10.06.19

Evaluating 5G, unapologetically

Source: PSE June/July 2019

Martin Ferguson, director of policy and research at Socitm, discusses the potential of 5G in the public sector, and the need to properly assess the risks.

Let’s face it. There’s something quintessentially British about apologising. Indeed, a 2016 YouGov survey revealed that, for every 10 times an American citizen said sorry, British people have – meekly or irritably – uttered the word 15 times.

Such is our penchant for hanging our heads contritely that, in Jurassic times, bowler-wearing British stegosaurs, ankylosaurs, ornithopods and gigantic sauropods probably would have gingerly apologised as the asteroid crashed into them on their daily commute.

But should Britain be apologetic about its position in the global race to roll out 5G? More specifically, should the public sector be sorry about its stance on deploying the next generation of mobile infrastructure?

A recent study, conducted by Mobile UK, found that less than a third of councils’ Local Plans refer to mobile connectivity while more than half (65%) don’t have a councillor with specific responsibility for digital issues.

With the GSM Association predicting 5G will generate up to £164bn by 2030, why aren’t councils more proactively supporting the rollout? Is the public sector responsible for the UK lagging behind much of the rest of the world when it comes to 5G? In short, does it have anything to say sorry for?

Quite simply, it does not. Everyone knows the UK is lagging-behind internationally on digital and IT infrastructure. Digital leaders in the public sector are well-aware 5G won’t fix this. In fact, we know it may well detract from sorting out 2, 3 and 4G blackspots. The UK Government has promised to invest up to £1.1bn into developing 5G and full fibre. The UK fund is dwarfed, however, when compared to Germany’s €100bn investment in fibre and 5G.

Furthermore, public services have some unique considerations – distinct from the private sector - and must focus on inclusivity, not just high-tech leading-edge possibilities.

The rollout of 5G has become a hot political topic, which is a shame because technology needs managing. There are risks with 5G and over-enthusiasm from tech pundits means people aren’t considering these enough. The public sector is also subject to different budgetary constraints. It needs to take the time to consider, carefully, factors such as cost, value, risk equation and – importantly - who goes first.

All new tech comes with downsides that need consideration by governments, especially in terms of standards and regulation, and that takes time and thought. However, none of this means the public sector is cynically dragging its feet. In fact, our members are leading the way in evaluating the possibilities engendered by 5G and we’re ahead of the game in examining the positive outcomes 5G can create for citizens.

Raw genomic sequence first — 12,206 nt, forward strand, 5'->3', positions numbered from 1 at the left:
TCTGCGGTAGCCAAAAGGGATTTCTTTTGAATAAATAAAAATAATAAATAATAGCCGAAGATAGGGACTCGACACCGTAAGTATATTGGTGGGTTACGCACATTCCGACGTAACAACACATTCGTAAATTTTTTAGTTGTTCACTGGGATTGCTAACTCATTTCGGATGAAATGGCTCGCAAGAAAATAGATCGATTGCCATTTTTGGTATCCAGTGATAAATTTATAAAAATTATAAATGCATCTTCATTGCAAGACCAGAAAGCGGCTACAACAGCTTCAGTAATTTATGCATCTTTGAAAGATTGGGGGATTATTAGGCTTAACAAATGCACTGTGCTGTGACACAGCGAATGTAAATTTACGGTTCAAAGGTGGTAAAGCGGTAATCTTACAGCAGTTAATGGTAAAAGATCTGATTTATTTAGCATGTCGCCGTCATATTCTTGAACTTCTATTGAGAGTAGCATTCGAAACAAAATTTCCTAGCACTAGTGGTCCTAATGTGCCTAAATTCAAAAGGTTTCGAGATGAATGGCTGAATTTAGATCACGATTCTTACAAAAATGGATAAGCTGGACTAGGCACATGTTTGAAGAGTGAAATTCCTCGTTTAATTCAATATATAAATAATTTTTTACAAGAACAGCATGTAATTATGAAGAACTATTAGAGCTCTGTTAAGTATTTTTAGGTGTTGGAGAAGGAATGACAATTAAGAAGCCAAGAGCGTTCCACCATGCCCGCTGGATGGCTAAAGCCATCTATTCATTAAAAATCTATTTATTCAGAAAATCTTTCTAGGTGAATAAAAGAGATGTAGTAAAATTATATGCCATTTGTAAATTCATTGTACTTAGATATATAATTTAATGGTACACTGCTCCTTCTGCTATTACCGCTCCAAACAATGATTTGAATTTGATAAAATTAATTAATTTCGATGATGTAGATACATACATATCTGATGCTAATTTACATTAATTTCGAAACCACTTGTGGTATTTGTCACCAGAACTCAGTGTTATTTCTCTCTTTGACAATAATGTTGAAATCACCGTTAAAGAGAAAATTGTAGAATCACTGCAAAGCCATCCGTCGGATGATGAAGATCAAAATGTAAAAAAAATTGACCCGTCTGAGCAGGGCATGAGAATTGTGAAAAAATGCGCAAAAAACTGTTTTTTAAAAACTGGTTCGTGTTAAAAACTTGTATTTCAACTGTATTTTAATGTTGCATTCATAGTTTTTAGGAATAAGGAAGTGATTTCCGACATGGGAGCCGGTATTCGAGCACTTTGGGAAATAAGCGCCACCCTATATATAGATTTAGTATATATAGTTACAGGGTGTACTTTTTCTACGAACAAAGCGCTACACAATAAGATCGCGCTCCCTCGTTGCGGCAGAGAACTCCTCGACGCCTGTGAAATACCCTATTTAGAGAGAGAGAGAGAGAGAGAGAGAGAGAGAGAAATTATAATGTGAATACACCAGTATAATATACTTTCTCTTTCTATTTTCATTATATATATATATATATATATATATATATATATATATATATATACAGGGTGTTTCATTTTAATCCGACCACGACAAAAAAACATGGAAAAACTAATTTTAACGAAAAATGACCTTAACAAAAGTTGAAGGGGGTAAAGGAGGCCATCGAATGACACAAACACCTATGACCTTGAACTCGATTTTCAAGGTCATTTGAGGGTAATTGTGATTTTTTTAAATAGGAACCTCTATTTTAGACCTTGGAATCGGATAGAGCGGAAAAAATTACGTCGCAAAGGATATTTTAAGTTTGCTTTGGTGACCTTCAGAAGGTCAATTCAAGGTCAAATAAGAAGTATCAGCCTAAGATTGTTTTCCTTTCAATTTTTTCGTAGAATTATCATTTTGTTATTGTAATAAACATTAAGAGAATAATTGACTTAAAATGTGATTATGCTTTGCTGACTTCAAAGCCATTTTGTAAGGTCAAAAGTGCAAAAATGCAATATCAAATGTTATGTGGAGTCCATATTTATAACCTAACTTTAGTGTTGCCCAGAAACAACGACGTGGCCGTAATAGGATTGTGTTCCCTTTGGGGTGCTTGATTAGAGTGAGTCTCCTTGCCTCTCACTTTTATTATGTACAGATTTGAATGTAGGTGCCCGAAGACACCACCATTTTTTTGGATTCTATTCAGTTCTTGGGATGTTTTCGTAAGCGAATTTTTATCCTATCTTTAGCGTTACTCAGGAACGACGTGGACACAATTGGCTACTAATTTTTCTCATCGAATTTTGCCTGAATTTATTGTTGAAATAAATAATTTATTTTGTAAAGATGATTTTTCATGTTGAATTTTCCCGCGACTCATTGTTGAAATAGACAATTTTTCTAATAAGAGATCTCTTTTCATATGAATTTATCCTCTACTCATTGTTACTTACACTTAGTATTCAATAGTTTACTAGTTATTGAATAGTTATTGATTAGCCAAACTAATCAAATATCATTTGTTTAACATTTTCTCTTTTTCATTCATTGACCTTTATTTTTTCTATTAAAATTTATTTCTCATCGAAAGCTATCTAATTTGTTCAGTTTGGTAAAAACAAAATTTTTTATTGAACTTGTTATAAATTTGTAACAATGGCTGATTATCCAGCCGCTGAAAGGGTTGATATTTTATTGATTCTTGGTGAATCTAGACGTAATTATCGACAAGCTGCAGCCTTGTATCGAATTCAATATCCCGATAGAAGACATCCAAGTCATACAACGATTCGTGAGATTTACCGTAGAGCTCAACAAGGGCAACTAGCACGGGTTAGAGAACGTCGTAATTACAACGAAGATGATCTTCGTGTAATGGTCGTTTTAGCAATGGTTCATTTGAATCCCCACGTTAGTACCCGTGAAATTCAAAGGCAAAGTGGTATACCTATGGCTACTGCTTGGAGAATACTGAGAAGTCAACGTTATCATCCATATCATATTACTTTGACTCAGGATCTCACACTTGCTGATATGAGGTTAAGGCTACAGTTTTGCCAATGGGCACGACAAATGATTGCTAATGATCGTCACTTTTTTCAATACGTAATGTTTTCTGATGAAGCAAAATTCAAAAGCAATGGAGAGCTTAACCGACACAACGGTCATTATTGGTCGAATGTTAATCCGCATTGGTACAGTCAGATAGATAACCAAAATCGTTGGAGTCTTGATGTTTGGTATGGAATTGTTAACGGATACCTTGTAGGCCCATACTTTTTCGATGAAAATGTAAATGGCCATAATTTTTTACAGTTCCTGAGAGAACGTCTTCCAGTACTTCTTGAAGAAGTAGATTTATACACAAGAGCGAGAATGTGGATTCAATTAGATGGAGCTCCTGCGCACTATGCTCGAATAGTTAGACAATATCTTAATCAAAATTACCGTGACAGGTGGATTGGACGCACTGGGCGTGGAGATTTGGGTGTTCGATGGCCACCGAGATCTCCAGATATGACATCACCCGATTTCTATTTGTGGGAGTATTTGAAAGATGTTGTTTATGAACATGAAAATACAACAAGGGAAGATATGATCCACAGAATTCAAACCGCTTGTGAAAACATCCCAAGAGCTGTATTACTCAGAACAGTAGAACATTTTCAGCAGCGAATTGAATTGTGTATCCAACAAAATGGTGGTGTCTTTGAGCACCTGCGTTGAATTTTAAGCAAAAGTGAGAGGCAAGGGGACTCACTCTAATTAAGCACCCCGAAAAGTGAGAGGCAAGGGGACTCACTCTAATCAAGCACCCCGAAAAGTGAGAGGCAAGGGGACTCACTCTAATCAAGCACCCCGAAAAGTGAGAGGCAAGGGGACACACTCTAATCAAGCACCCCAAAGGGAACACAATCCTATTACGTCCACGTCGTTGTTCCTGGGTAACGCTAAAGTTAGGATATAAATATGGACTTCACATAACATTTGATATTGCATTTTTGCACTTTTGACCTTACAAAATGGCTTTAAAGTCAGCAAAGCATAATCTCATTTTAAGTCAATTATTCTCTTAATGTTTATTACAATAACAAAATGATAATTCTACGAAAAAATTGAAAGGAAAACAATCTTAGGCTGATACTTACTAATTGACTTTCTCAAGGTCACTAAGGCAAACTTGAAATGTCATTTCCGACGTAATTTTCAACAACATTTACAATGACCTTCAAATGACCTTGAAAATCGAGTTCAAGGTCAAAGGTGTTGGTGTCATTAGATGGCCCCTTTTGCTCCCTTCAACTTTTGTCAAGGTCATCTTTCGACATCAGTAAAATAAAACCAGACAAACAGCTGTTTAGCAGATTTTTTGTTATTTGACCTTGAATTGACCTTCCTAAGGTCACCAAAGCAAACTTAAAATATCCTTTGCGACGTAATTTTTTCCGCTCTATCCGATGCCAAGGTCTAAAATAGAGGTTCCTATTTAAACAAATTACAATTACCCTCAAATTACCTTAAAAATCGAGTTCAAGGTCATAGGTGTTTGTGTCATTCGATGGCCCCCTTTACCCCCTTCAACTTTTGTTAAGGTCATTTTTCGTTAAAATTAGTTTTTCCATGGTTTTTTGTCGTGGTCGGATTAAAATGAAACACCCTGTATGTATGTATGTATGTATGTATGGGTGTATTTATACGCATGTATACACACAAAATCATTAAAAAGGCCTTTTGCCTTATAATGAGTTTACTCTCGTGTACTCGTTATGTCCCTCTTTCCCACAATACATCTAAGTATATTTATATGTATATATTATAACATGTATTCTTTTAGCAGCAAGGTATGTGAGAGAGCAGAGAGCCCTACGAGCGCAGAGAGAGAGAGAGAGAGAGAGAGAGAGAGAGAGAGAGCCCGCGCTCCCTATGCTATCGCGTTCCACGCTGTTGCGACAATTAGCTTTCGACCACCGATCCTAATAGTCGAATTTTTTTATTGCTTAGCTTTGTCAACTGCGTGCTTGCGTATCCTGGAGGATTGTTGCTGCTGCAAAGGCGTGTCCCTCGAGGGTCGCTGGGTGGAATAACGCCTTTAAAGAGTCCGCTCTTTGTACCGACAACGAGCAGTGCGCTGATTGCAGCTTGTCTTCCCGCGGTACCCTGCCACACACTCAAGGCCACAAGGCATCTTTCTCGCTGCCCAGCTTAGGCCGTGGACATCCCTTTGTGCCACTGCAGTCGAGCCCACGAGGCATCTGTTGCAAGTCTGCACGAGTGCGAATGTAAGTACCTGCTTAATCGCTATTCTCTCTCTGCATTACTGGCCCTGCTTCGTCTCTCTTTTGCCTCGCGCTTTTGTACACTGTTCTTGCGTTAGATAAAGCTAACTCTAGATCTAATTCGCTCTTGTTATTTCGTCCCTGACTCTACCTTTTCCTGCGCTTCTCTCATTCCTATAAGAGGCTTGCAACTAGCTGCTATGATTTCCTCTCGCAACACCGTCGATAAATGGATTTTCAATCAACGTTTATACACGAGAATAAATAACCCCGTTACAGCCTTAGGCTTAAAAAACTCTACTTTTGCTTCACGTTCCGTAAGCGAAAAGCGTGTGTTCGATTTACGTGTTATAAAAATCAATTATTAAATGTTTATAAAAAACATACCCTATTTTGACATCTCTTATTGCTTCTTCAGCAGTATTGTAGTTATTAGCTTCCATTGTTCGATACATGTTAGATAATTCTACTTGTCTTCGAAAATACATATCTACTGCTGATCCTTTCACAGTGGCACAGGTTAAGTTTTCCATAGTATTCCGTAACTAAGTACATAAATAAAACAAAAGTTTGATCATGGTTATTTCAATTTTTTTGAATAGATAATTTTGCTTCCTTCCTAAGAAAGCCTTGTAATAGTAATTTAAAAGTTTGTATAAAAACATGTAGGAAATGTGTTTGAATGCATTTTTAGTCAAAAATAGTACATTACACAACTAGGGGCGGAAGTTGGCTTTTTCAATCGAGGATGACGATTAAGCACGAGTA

As ever, Socitm’s focus is how digital strategy and innovation impacts positively on the lives of service users. We believe that the most positive outcomes can only be achieved through sharing excellence, collaboration and discussion. Therefore, our members have been discussing and brainstorming the implications of 5G for the public sector for some time.

This conversation has raised a number of points which, while needing a good deal more discussion, are exciting prospects for us, our members and the people we serve.

5G will allow communities to access complex data files such as video from public services that today would just be too slow or poor quality. This could radically streamline the way we communicate, massively increasing inclusivity and reducing social isolation through the use of ‘warm’ media.

It will allow the adoption of complex linkages across data sets, such as calls embedded in video, IoT and AI connections etc. Health and social care could gain massively because of the nature of potential applications.

In addition, there is huge potential for risk management and civil protection, such as democracy, natural disasters, malicious attacks and crime in general. The rollout of 5G will also bring new opportunities for smart place innovations. Tremendous possibilities are created for 5G to be utilised in rural areas, reducing isolation and providing services to those who might otherwise be deterred by inaccessibility.

The public sector knows 5G will provide more than previous mobile technology generations have done. In supporting connectivity between things as well as people, enabling the delivery of more data more reliably and prompting faster interaction, 5G has the potential to help tackle some of the biggest challenges cities and rural areas face.

However, we need to stay focussed on what 5G can deliver for people rather than being blinded by the hype. To do this, public sector digital leaders need to carry on the conversation about how to realise the benefits. We do so unapologetically.

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